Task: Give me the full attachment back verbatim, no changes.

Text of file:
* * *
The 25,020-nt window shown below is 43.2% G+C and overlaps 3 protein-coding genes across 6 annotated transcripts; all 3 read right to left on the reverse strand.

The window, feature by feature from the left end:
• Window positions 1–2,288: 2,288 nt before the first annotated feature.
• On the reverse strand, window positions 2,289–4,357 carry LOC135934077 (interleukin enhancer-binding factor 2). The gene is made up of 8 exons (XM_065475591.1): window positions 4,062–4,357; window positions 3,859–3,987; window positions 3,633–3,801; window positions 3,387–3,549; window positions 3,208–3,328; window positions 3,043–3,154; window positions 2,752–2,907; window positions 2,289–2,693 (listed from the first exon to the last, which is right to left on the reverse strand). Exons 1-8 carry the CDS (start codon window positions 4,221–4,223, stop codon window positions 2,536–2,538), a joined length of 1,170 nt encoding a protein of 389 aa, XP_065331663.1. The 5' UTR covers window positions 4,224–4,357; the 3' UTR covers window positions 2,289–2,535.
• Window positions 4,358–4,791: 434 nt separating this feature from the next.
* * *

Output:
The 25,020-nt window shown below is 43.2% G+C and overlaps 3 protein-coding genes across 6 annotated transcripts; all 3 read right to left on the reverse strand.

The window, feature by feature from the left end:
• Window positions 1–2,288: 2,288 nt before the first annotated feature.
• On the reverse strand, window positions 2,289–4,357 carry LOC135934077 (interleukin enhancer-binding factor 2). The gene is made up of 8 exons (XM_065475591.1): window positions 4,062–4,357; window positions 3,859–3,987; window positions 3,633–3,801; window positions 3,387–3,549; window positions 3,208–3,328; window positions 3,043–3,154; window positions 2,752–2,907; window positions 2,289–2,693 (listed from the first exon to the last, which is right to left on the reverse strand). Exons 1-8 carry the CDS (start codon window positions 4,221–4,223, stop codon window positions 2,536–2,538), a joined length of 1,170 nt encoding a protein of 389 aa, XP_065331663.1. The 5' UTR covers window positions 4,224–4,357; the 3' UTR covers window positions 2,289–2,535.
• Window positions 4,358–4,791: 434 nt separating this feature from the next.